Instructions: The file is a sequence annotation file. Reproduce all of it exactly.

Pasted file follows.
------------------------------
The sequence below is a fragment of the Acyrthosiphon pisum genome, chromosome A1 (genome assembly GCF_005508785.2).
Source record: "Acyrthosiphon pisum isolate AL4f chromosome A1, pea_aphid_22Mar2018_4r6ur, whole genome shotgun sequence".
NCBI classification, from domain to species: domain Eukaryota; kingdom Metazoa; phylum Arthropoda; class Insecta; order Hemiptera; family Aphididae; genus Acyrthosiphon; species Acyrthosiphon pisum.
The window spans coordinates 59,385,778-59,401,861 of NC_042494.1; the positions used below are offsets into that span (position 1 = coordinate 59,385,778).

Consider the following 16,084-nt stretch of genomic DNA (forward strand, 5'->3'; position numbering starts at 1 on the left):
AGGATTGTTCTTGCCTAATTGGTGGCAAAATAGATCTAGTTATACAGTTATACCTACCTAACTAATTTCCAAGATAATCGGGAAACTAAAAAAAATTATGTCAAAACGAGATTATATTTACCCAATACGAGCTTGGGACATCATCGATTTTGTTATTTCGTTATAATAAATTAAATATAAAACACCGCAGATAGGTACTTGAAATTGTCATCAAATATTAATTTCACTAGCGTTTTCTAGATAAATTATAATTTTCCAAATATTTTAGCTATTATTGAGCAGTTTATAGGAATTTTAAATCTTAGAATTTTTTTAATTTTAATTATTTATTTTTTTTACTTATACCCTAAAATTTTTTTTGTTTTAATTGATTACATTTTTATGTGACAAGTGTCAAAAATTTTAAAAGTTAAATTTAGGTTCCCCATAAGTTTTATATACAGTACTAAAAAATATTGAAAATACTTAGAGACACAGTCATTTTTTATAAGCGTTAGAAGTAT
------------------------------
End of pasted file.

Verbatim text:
The sequence below is a fragment of the Acyrthosiphon pisum genome, chromosome A1 (genome assembly GCF_005508785.2).
Source record: "Acyrthosiphon pisum isolate AL4f chromosome A1, pea_aphid_22Mar2018_4r6ur, whole genome shotgun sequence".
NCBI classification, from domain to species: domain Eukaryota; kingdom Metazoa; phylum Arthropoda; class Insecta; order Hemiptera; family Aphididae; genus Acyrthosiphon; species Acyrthosiphon pisum.
The window spans coordinates 59,385,778-59,401,861 of NC_042494.1; the positions used below are offsets into that span (position 1 = coordinate 59,385,778).

Consider the following 16,084-nt stretch of genomic DNA (forward strand, 5'->3'; position numbering starts at 1 on the left):
AGGATTGTTCTTGCCTAATTGGTGGCAAAATAGATCTAGTTATACAGTTATACCTACCTAACTAATTTCCAAGATAATCGGGAAACTAAAAAAAATTATGTCAAAACGAGATTATATTTACCCAATACGAGCTTGGGACATCATCGATTTTGTTATTTCGTTATAATAAATTAAATATAAAACACCGCAGATAGGTACTTGAAATTGTCATCAAATATTAATTTCACTAGCGTTTTCTAGATAAATTATAATTTTCCAAATATTTTAGCTATTATTGAGCAGTTTATAGGAATTTTAAATCTTAGAATTTTTTTAATTTTAATTATTTATTTTTTTTACTTATACCCTAAAATTTTTTTTGTTTTAATTGATTACATTTTTATGTGACAAGTGTCAAAAATTTTAAAAGTTAAATTTAGGTTCCCCATAAGTTTTATATACAGTACTAAAAAATATTGAAAATACTTAGAGACACAGTCATTTTTTATAAGCGTTAGAAGTAT